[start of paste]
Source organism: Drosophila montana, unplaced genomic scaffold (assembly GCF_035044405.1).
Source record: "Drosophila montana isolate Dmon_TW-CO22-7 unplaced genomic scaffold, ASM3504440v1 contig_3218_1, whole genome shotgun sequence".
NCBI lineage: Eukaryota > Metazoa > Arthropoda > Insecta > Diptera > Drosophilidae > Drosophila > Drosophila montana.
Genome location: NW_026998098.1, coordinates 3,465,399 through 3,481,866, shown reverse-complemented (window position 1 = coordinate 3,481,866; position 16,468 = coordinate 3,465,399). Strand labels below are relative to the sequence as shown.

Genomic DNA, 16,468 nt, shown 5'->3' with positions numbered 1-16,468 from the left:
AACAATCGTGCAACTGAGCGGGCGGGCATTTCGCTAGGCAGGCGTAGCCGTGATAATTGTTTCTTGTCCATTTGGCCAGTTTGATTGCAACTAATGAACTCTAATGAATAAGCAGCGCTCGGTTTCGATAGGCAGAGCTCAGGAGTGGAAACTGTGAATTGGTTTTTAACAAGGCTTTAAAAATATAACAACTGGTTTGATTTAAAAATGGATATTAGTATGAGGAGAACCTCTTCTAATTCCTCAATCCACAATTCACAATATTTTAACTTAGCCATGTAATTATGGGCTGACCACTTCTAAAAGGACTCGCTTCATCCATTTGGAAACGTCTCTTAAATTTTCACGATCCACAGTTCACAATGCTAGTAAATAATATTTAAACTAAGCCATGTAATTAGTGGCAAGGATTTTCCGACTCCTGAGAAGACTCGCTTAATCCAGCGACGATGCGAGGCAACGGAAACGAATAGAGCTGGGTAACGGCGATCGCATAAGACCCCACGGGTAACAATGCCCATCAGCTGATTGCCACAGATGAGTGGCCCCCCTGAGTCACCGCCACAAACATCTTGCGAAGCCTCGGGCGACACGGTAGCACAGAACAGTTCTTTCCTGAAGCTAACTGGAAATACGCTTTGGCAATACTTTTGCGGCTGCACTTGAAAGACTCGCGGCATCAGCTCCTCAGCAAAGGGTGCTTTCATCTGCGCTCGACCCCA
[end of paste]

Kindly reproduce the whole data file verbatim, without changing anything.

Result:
Source organism: Drosophila montana, unplaced genomic scaffold (assembly GCF_035044405.1).
Source record: "Drosophila montana isolate Dmon_TW-CO22-7 unplaced genomic scaffold, ASM3504440v1 contig_3218_1, whole genome shotgun sequence".
NCBI lineage: Eukaryota > Metazoa > Arthropoda > Insecta > Diptera > Drosophilidae > Drosophila > Drosophila montana.
Genome location: NW_026998098.1, coordinates 3,465,399 through 3,481,866, shown reverse-complemented (window position 1 = coordinate 3,481,866; position 16,468 = coordinate 3,465,399). Strand labels below are relative to the sequence as shown.

Genomic DNA, 16,468 nt, shown 5'->3' with positions numbered 1-16,468 from the left:
AACAATCGTGCAACTGAGCGGGCGGGCATTTCGCTAGGCAGGCGTAGCCGTGATAATTGTTTCTTGTCCATTTGGCCAGTTTGATTGCAACTAATGAACTCTAATGAATAAGCAGCGCTCGGTTTCGATAGGCAGAGCTCAGGAGTGGAAACTGTGAATTGGTTTTTAACAAGGCTTTAAAAATATAACAACTGGTTTGATTTAAAAATGGATATTAGTATGAGGAGAACCTCTTCTAATTCCTCAATCCACAATTCACAATATTTTAACTTAGCCATGTAATTATGGGCTGACCACTTCTAAAAGGACTCGCTTCATCCATTTGGAAACGTCTCTTAAATTTTCACGATCCACAGTTCACAATGCTAGTAAATAATATTTAAACTAAGCCATGTAATTAGTGGCAAGGATTTTCCGACTCCTGAGAAGACTCGCTTAATCCAGCGACGATGCGAGGCAACGGAAACGAATAGAGCTGGGTAACGGCGATCGCATAAGACCCCACGGGTAACAATGCCCATCAGCTGATTGCCACAGATGAGTGGCCCCCCTGAGTCACCGCCACAAACATCTTGCGAAGCCTCGGGCGACACGGTAGCACAGAACAGTTCTTTCCTGAAGCTAACTGGAAATACGCTTTGGCAATACTTTTGCGGCTGCACTTGAAAGACTCGCGGCATCAGCTCCTCAGCAAAGGGTGCTTTCATCTGCGCTCGACCCCA